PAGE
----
The 1992 Constitution of Togo establishes the nation's Fourth Republic. According to Article 13:
The state is obligated to guarantee the physical et mental integrity, life, and security of every person living on the national territory. No one may be arbitrarily deprived of his/her freedom or life.
In accordance with Article 49, the security forces and the police, under the authority of the government, are mandated to protect the free exercise of rights and freedoms and to
guarantee the security of citizens and their property.
|1966 Covenant on Civil and Political Rights (ICCPR)||State Party|
|ICCPR Optional Protocol 1||State Party|
|1984 Convention against Torture (CAT)||State Party|
|Competence of CAT Committee to receive individual complaints||Yes|
|CAT Optional Protocol 1||State Party|
|1998 Rome Statute of the International Criminal Court||Not party|
|1981 African Charter on Human and Peoples' Rights||State Party|
|1998 Protocol to the African Charter on the African Court||State Party|
|Article 34(6) declaration regarding individual petitions||No|
|Adherence to International Criminal Law Treaties at Regional Level||Not party|
Police Use of Force
Law enforcement in Togo is conducted by the national police force and the paramilitary gendarmerie.
A 2013 decree on the maintenance and re-establishment of public order governs police use of force with respect to public assemblies. It allows the use of firearms or bladed weapons if other less-lethal weapons have proven ineffective and the police have been "exceptionally calm and patient".Art. 31, Decret N° 2013-013/PR du 0603 2013 portant réglementation du maintien et du rétablissement de l'ordre public.This does not comply with international law, which only allows firearms to be used by law enforcement officials where necessary and when either an imminent threat to life or of serious injury exists, or in the event of a grave and impending threat to life. Bladed weapons should never be used against persons by law enforcement officials.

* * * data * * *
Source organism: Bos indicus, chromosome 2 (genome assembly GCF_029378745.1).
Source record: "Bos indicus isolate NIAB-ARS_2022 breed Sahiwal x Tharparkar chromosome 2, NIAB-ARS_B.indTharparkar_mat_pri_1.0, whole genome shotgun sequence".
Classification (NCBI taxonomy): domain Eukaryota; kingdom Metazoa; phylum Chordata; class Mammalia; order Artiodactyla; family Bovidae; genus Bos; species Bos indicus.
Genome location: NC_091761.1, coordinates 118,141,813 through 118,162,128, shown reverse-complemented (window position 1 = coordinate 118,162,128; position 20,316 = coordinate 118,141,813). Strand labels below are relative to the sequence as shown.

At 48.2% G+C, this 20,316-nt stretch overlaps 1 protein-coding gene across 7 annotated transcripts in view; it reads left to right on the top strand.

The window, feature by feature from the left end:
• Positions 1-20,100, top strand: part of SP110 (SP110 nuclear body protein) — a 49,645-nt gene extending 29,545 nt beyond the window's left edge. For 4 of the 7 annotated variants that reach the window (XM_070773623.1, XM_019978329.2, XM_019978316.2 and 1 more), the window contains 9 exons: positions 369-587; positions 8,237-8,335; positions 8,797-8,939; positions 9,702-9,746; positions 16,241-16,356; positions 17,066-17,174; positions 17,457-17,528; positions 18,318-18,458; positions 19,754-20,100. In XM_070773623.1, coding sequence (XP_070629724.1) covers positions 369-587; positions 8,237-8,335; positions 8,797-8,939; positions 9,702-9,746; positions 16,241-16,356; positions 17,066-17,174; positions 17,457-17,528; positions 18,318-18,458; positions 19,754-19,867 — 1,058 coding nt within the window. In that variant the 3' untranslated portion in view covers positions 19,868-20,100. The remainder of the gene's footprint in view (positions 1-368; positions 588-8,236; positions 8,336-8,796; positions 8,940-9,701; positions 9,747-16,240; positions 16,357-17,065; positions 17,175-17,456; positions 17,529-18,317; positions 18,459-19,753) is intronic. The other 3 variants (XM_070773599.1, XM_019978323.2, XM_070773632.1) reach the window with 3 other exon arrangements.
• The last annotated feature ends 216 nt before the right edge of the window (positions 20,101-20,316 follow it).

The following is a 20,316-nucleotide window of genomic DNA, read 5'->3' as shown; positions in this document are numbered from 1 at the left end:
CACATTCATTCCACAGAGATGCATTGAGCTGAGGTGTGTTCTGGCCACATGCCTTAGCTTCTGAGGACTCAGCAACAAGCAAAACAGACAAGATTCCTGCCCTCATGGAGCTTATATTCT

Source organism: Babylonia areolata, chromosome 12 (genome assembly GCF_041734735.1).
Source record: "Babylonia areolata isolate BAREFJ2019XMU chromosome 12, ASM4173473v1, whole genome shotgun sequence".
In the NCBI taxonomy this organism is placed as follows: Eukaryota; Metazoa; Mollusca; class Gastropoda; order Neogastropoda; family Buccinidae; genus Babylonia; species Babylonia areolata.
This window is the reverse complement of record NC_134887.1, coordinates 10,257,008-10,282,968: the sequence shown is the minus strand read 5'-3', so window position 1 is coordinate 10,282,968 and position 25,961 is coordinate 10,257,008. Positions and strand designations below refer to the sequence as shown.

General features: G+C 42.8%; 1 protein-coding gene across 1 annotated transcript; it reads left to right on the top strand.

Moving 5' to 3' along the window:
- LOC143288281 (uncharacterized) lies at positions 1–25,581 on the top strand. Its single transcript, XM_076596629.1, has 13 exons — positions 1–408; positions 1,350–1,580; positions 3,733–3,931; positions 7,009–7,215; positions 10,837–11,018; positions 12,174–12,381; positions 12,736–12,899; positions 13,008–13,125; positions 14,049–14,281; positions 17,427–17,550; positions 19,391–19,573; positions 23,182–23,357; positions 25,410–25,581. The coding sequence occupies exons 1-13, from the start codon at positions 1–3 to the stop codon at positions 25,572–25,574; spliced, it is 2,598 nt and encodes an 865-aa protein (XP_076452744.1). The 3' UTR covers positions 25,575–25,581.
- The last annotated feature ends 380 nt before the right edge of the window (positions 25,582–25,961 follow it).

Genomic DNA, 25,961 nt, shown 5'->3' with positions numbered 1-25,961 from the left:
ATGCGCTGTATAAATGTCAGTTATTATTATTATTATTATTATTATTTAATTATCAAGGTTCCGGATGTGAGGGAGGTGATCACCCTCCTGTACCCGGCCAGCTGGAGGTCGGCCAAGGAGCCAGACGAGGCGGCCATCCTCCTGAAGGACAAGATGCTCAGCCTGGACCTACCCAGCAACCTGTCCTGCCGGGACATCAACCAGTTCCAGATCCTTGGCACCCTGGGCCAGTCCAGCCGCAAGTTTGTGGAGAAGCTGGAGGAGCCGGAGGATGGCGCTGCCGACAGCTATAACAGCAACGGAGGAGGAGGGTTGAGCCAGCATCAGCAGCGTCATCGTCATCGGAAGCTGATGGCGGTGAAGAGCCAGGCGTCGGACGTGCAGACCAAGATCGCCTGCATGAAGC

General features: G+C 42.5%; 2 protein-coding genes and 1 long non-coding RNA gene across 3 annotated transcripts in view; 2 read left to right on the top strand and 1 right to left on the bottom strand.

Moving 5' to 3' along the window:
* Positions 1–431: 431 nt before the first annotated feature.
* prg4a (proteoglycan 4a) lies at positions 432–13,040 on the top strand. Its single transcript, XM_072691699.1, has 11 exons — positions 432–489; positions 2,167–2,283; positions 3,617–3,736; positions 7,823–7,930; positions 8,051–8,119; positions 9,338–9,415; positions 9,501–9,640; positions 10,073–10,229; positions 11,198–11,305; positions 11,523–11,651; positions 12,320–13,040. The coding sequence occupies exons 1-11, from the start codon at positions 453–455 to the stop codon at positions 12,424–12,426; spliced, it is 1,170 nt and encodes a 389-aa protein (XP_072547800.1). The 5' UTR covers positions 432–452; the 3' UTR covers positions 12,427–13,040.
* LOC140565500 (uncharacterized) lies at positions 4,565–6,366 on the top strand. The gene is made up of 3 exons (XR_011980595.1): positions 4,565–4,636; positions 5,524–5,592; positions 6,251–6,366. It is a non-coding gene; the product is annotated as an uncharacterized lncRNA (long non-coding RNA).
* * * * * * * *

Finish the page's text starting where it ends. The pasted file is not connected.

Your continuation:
There is no independent, civilian police oversight body in Togo, although there is the potential for judicial oversight. In its 2017 Human Rights Report on Togo, the United States stated that the civilian authorities "at times did not maintain effective control over the security forces".
In its Concluding Observations on Togo in 2012, the United Nations Committee against Torture expressed its concern as to
the allegations of torture and ill-treatment in detention, in particular of persons held in custody who are detained on the premises of investigative units or in police stations, gendarmeries, offices of the National Intelligence Agency, barracks of the presidential guard or other places of detention, including unofficial places of detention.Committee against Torture, Concluding Observations on Togo, UN doc. CAT/C/TGO/CO/2, 11 December 2012, para. 9.
In October 2017, the United States issued a statement expressing its concern about the increasingly deteriorating political situation in Togo, particularly about the use of excessive force by the security forces on protesters.
In April-May 2018, the African Commission on Human and Peoples’ Rights issued a resolution on the human rights situation in Togo in which it strongly condemned
all human rights violations that have been committed and urges the Togolese Government to put an end to them, in particular arrest, torture, arbitrary detention and other violations.
The resolution also called for
impartial and independent investigations in order to identify the presumed perpetrators of these violations and ensure that they are prosecuted in accordance with the law.Resolution on the Human Rights Situation in Togo - ACHPR/Res. 397 (LXII) 2018, paras. 1 and 2.